I’m indebted to my friend Mark for bringing this load of unsubstantiated twaddle to my attention. I refer you to VitaPulse from Princeton Nutrients. You can find the snake oil brochure via Google, but it’s not very informative except to tell you how much it’s going to cost you to live forever.
What you’re going to be doing is paying through the conk for a dietary supplement. There’s a lot of hot air about the three important sounding main ingredients. These are n-acetyl cysteine, pyrroloquinoline quinone, and CoQ10. All are said to be powerful antioxidants with a role to play in the prevention of CV disease. There’s a lot of pretty old information about the role of antioxidants in the genesis of cardiovascular disease in general, but let’s see what claims are made about these three ingredients.
NAC ‘may be an effective cancer prevention tool, as well as being a precursor to glutathione.’ It is ‘possibly effective’ at reducing levels of homocysteine’ which may be a risk factor for heart disease. You know me. I like some references when people witter on like this.
Apparently, PQQ has ‘shown huge potential in certain studies.’ Sadly the studies have been carried out only in mice (again no references.) Princeton fess up and say it doesn’t have much of a role in prevention, but may help the heart to recover after a heart attack, which is pretty much admitting that VitaPulse is crap as a preventative.
CoQ10 is the current hot ticket in the anti-ageing skincare products market, which should raise some warning flags. Then terrifyingly Princeton again put their hands on heart and state this. ‘CoQ10 has indicated conflicting results when it comes to heart benefits.’ That’s bothersome, don’t you think? ‘Some studies…suggest that it boosts metabolism (Is that a good thing? Just asking.), while other studies indicate that CoQ10 have no heart health benefits whatsoever… but we add it anyway so we can rip off the gullible.’ I made that last bit up, by the way. Once again, I’d like some links to the actual data, not something the copywriters have pulled out of the air.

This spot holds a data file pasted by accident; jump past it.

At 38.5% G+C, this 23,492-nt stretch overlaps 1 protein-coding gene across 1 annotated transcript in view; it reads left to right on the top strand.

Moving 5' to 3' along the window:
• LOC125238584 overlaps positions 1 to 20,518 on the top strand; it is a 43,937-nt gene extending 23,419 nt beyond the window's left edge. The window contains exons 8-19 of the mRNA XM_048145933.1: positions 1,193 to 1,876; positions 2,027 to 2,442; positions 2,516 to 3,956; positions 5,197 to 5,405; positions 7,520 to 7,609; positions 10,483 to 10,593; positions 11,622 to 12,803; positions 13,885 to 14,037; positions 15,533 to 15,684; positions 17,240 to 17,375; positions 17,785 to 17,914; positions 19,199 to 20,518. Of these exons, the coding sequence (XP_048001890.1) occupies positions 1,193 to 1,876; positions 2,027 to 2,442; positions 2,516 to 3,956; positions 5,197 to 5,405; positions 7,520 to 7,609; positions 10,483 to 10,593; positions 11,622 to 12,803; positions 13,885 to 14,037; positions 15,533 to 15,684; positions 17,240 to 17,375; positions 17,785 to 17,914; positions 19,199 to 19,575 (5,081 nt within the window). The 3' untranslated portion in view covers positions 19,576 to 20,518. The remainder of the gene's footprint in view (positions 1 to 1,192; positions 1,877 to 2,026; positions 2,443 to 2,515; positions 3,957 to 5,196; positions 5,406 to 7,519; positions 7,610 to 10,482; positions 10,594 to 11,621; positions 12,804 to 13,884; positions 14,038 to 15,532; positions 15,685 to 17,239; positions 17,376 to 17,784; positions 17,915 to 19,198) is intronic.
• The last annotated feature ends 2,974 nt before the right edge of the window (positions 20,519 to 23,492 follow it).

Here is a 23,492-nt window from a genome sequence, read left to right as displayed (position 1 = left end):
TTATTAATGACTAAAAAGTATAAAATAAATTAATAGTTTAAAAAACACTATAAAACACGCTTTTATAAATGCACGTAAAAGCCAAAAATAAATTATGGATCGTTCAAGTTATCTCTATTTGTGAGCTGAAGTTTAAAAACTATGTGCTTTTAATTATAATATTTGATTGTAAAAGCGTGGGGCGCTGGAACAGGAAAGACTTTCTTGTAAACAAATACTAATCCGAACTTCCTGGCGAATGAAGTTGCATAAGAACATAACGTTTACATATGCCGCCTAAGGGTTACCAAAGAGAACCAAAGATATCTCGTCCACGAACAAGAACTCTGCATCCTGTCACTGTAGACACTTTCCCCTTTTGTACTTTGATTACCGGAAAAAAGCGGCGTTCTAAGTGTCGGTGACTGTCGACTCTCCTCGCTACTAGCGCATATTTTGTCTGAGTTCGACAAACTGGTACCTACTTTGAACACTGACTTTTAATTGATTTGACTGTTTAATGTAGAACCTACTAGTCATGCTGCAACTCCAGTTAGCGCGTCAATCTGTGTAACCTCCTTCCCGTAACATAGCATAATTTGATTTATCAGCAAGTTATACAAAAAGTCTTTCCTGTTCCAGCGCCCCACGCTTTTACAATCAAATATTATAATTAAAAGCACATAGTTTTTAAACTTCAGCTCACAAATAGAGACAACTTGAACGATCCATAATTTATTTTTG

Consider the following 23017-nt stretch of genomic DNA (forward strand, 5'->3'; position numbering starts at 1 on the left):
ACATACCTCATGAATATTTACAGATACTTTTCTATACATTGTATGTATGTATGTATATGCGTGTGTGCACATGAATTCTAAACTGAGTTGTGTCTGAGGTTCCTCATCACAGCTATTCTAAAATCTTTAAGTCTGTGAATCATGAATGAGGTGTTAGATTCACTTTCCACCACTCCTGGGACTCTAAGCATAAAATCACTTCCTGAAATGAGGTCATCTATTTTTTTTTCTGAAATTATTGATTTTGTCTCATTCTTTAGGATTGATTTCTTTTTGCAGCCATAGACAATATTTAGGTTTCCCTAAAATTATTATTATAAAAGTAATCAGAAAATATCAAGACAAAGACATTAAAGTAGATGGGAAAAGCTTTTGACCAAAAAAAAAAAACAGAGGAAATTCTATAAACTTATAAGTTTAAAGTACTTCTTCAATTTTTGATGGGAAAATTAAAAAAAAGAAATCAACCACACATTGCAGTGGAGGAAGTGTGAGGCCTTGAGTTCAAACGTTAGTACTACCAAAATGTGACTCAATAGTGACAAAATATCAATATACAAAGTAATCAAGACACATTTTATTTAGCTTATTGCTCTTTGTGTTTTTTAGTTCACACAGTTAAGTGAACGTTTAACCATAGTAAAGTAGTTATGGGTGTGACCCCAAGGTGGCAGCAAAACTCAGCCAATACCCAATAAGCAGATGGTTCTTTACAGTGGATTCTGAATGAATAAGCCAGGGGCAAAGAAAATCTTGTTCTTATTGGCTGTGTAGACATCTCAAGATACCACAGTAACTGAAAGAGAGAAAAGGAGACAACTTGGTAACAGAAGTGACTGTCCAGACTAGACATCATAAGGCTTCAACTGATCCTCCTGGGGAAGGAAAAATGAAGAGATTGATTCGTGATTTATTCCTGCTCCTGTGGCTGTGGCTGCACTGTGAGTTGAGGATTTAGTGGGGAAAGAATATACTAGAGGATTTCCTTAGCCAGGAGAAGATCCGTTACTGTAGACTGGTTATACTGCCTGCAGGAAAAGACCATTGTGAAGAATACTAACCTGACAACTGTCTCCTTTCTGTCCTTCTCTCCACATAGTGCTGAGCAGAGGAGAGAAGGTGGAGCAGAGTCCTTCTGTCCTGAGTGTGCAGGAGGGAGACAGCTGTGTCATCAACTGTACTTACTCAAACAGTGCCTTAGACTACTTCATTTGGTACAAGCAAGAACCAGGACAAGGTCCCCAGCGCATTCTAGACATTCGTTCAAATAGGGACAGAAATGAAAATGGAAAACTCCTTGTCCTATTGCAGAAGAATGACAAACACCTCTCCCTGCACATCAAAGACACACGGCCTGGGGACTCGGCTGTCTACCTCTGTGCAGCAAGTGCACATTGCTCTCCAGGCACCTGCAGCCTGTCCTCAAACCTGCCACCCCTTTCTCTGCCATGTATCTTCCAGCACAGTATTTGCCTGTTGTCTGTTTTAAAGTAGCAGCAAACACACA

In summary, the ingredients may or may not be individually effective, no research ahs been performed on them in combination, and none in humans. There’s also a question mark over the dose levels that I’ll not tax you with.
As I’ve pointed out before, antioxidants have a question mark over them full stop. The Scandinavians are preternaturally skilled at clinical research on cardiovascular disease. Their studies are well designed, well controlled, well analysed, well reported, and have huge patient cohorts. Working on the principle that antioxidants are a good thing, they went down the route of finding out if even more would be even better.
They had to stop the study when they found disease levels in the treatment group exceeding those in the control group.
For a mere $49 + $6.95 shipping, Princeton will bung you a one month supply. Apparently it’s good for boosting your ‘mitochondrial health’ as well. That reassuring. Or it would be if your mitochondria are a bit peaky.
If you go to the website, don’t be misled by the ‘happy customer’ testimonials. Scroll to the bottom of the pages, and you’ll find this.
‘These statements have not been verified by the Food and Drug Administration. The products and services found on the website are not intended to diagnose, treat, cure, or prevent any disease of any kind.’
Even Princeton don’t believe what they claim.